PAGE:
The Brazilian rainforest is said to have more diversity of species in one acre than other parts of the world have on entire continents, yet newly elected strong-man and self proclaimed dictator Bolsanaro has bragged he will allow unprecedented razing of what is left of it. This cannot be overlooked for so many reasons, but perhaps the one that has the greatest chance of hitting home is that this rainforest is said to be responsible for an entire 20% of the oxygen on earth. I ain't trying to breath at 80% capacity. There are tangible things we as outsiders can do, and for the purposes of this blog post I will talk about one: don't buy exotic hardwoods, and encourage the woodworkers, retailers, furniture manufacturers, cabinet makers, home builders, interior decorators, and regular folk who buy things in your life not to either. Examples of common hardwoods to avoid from this region are Mahogany, tulipwood, rosewood and purple heart. Yes there are some plantations which responsibly raise and harvest tropical species, but great care must be taken to ascertain that their claims are true.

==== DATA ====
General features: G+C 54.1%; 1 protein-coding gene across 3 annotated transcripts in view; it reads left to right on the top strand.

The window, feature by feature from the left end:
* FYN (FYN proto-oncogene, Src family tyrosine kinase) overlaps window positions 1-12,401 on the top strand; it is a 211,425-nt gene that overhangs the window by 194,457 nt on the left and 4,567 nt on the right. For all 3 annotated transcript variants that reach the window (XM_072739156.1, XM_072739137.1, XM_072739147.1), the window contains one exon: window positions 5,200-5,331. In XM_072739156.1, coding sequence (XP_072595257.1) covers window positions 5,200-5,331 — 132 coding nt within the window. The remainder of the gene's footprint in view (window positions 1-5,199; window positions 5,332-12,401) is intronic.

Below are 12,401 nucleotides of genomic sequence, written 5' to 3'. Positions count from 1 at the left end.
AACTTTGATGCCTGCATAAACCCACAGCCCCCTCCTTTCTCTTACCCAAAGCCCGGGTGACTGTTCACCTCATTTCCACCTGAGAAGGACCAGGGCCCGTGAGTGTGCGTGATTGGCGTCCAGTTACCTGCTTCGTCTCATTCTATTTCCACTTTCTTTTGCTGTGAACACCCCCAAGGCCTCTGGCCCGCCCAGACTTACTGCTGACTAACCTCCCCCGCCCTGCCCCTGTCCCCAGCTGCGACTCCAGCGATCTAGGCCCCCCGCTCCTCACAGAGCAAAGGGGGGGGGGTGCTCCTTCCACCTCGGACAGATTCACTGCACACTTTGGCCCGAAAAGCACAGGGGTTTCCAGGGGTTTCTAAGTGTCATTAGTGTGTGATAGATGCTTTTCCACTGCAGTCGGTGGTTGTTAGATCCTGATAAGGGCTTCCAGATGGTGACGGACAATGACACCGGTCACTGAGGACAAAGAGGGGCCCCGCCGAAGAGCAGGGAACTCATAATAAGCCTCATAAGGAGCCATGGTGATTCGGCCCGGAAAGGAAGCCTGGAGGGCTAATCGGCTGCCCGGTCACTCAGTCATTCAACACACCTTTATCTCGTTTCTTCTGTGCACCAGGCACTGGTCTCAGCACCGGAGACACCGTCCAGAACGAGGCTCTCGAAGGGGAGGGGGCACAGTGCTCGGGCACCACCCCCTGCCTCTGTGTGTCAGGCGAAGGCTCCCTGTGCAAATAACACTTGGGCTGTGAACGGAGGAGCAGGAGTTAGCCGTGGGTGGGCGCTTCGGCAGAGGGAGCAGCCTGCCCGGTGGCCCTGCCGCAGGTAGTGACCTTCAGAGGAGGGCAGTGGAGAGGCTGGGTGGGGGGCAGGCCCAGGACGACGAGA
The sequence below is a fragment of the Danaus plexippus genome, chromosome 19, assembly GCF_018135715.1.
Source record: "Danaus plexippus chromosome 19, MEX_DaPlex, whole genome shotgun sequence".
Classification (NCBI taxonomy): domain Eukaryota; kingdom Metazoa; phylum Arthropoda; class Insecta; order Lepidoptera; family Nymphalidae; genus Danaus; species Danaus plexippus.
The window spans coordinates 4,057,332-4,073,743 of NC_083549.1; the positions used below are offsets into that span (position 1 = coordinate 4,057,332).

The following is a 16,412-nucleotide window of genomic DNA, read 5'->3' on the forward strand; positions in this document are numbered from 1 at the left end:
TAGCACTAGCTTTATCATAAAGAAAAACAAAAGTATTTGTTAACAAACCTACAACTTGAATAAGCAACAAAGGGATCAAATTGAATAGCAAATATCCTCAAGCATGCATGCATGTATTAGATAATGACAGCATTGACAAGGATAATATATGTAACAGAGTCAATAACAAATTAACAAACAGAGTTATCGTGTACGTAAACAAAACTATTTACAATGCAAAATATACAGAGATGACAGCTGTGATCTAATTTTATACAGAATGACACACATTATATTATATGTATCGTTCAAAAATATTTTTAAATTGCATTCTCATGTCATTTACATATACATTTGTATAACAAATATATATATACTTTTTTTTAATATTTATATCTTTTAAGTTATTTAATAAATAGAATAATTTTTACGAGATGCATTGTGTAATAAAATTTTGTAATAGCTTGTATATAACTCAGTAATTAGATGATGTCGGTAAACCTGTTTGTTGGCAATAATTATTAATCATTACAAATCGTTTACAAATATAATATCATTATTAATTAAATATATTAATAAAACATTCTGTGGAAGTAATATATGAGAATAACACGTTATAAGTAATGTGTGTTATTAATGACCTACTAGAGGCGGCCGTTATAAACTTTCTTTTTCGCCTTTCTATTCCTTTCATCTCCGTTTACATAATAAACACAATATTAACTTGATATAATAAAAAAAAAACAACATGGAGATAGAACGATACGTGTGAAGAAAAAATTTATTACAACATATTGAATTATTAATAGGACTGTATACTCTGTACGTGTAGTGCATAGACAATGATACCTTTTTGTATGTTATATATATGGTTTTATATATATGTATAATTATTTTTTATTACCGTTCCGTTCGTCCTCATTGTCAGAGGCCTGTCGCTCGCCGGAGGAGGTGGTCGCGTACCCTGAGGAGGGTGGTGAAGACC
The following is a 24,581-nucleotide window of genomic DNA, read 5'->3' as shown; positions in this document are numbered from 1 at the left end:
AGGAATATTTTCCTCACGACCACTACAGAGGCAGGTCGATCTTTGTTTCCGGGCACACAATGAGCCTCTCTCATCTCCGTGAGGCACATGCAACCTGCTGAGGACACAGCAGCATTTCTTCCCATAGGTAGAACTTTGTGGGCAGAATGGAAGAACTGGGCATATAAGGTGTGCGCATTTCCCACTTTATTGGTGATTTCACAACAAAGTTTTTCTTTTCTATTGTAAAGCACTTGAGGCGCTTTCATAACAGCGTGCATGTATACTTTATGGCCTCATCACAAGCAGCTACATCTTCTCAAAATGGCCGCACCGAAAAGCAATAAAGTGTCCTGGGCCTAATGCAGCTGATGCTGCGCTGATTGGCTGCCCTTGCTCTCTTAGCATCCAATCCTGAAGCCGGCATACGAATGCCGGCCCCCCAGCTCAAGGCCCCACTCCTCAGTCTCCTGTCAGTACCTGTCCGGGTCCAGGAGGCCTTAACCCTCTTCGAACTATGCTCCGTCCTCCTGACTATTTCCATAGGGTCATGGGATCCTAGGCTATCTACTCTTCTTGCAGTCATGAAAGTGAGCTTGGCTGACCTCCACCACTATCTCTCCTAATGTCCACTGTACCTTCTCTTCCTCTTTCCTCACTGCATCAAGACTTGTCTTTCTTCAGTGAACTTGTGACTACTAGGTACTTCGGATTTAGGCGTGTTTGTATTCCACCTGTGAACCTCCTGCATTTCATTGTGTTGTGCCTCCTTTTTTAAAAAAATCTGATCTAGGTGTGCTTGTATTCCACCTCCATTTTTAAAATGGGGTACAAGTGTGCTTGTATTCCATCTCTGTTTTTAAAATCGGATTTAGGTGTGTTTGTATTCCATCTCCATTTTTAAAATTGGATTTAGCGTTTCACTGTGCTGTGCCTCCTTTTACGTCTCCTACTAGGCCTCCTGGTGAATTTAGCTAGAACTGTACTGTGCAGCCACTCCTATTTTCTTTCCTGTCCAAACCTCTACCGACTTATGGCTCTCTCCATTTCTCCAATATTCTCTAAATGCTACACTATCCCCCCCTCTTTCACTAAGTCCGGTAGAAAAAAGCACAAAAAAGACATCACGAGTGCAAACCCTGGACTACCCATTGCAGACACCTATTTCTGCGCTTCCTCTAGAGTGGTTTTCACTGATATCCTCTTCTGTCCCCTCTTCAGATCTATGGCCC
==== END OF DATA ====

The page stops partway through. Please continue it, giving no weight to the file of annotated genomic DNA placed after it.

In general why the heck would anyone, especially a Michigander, want these exotic species when the diversity of our own local hard and softwoods is beyond incredible. Any color from the whitest maple to the darkest walnut can be obtained easily from local sawmills who care. Trees are made of carbon, and if they don't have to get shipped across continents the use of their wood can be not only carbon neutral but actually carbon capturing. George Washington is said to have painted pine boards to look like mahogany at his home because he couldn't afford the real thing. It turns out none of us can afford the real thing.